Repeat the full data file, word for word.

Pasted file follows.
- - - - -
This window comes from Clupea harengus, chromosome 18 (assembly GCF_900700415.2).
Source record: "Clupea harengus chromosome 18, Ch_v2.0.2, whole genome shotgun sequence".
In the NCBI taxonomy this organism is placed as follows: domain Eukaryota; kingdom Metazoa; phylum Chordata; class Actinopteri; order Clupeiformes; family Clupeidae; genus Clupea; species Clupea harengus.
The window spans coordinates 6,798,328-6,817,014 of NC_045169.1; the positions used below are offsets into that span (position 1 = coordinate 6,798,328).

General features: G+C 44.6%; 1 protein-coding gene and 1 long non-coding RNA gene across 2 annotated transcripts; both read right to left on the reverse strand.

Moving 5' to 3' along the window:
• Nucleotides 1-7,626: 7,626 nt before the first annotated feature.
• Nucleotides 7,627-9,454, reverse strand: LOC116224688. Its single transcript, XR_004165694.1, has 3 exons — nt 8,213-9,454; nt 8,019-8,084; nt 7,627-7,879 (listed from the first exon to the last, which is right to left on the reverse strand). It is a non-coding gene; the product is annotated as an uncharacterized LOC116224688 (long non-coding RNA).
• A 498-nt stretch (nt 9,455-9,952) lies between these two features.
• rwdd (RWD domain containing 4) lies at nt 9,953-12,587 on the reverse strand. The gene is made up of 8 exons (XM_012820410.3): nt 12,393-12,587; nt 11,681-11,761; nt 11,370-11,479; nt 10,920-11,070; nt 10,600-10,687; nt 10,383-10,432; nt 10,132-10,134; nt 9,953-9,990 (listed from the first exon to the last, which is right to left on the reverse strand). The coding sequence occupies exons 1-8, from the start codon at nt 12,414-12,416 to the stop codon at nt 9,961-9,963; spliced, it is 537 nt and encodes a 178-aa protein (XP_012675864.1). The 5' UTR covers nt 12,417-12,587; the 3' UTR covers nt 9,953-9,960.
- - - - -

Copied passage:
This window comes from Clupea harengus, chromosome 18 (assembly GCF_900700415.2).
Source record: "Clupea harengus chromosome 18, Ch_v2.0.2, whole genome shotgun sequence".
In the NCBI taxonomy this organism is placed as follows: domain Eukaryota; kingdom Metazoa; phylum Chordata; class Actinopteri; order Clupeiformes; family Clupeidae; genus Clupea; species Clupea harengus.
The window spans coordinates 6,798,328-6,817,014 of NC_045169.1; the positions used below are offsets into that span (position 1 = coordinate 6,798,328).

General features: G+C 44.6%; 1 protein-coding gene and 1 long non-coding RNA gene across 2 annotated transcripts; both read right to left on the reverse strand.

Moving 5' to 3' along the window:
• Nucleotides 1-7,626: 7,626 nt before the first annotated feature.
• Nucleotides 7,627-9,454, reverse strand: LOC116224688. Its single transcript, XR_004165694.1, has 3 exons — nt 8,213-9,454; nt 8,019-8,084; nt 7,627-7,879 (listed from the first exon to the last, which is right to left on the reverse strand). It is a non-coding gene; the product is annotated as an uncharacterized LOC116224688 (long non-coding RNA).
• A 498-nt stretch (nt 9,455-9,952) lies between these two features.
• rwdd (RWD domain containing 4) lies at nt 9,953-12,587 on the reverse strand. The gene is made up of 8 exons (XM_012820410.3): nt 12,393-12,587; nt 11,681-11,761; nt 11,370-11,479; nt 10,920-11,070; nt 10,600-10,687; nt 10,383-10,432; nt 10,132-10,134; nt 9,953-9,990 (listed from the first exon to the last, which is right to left on the reverse strand). The coding sequence occupies exons 1-8, from the start codon at nt 12,414-12,416 to the stop codon at nt 9,961-9,963; spliced, it is 537 nt and encodes a 178-aa protein (XP_012675864.1). The 5' UTR covers nt 12,417-12,587; the 3' UTR covers nt 9,953-9,960.